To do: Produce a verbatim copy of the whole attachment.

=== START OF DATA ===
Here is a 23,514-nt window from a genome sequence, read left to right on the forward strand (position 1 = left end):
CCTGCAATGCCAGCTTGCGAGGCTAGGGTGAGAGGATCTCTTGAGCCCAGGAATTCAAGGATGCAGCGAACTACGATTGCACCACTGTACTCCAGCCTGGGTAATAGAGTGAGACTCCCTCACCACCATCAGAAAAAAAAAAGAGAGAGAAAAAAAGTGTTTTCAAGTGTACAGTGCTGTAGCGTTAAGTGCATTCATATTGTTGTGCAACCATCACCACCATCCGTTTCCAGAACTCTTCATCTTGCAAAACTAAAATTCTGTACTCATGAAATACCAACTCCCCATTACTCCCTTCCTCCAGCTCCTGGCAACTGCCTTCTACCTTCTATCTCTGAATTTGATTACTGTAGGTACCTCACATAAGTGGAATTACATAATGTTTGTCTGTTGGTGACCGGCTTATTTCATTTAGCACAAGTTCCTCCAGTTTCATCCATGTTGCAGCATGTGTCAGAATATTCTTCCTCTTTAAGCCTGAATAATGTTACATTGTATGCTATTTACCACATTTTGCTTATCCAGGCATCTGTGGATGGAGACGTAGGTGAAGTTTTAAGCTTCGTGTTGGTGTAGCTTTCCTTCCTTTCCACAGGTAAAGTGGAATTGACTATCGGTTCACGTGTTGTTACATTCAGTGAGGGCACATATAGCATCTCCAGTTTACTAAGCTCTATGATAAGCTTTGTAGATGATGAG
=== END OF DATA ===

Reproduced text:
Here is a 23,514-nt window from a genome sequence, read left to right on the forward strand (position 1 = left end):
CCTGCAATGCCAGCTTGCGAGGCTAGGGTGAGAGGATCTCTTGAGCCCAGGAATTCAAGGATGCAGCGAACTACGATTGCACCACTGTACTCCAGCCTGGGTAATAGAGTGAGACTCCCTCACCACCATCAGAAAAAAAAAAGAGAGAGAAAAAAAGTGTTTTCAAGTGTACAGTGCTGTAGCGTTAAGTGCATTCATATTGTTGTGCAACCATCACCACCATCCGTTTCCAGAACTCTTCATCTTGCAAAACTAAAATTCTGTACTCATGAAATACCAACTCCCCATTACTCCCTTCCTCCAGCTCCTGGCAACTGCCTTCTACCTTCTATCTCTGAATTTGATTACTGTAGGTACCTCACATAAGTGGAATTACATAATGTTTGTCTGTTGGTGACCGGCTTATTTCATTTAGCACAAGTTCCTCCAGTTTCATCCATGTTGCAGCATGTGTCAGAATATTCTTCCTCTTTAAGCCTGAATAATGTTACATTGTATGCTATTTACCACATTTTGCTTATCCAGGCATCTGTGGATGGAGACGTAGGTGAAGTTTTAAGCTTCGTGTTGGTGTAGCTTTCCTTCCTTTCCACAGGTAAAGTGGAATTGACTATCGGTTCACGTGTTGTTACATTCAGTGAGGGCACATATAGCATCTCCAGTTTACTAAGCTCTATGATAAGCTTTGTAGATGATGAG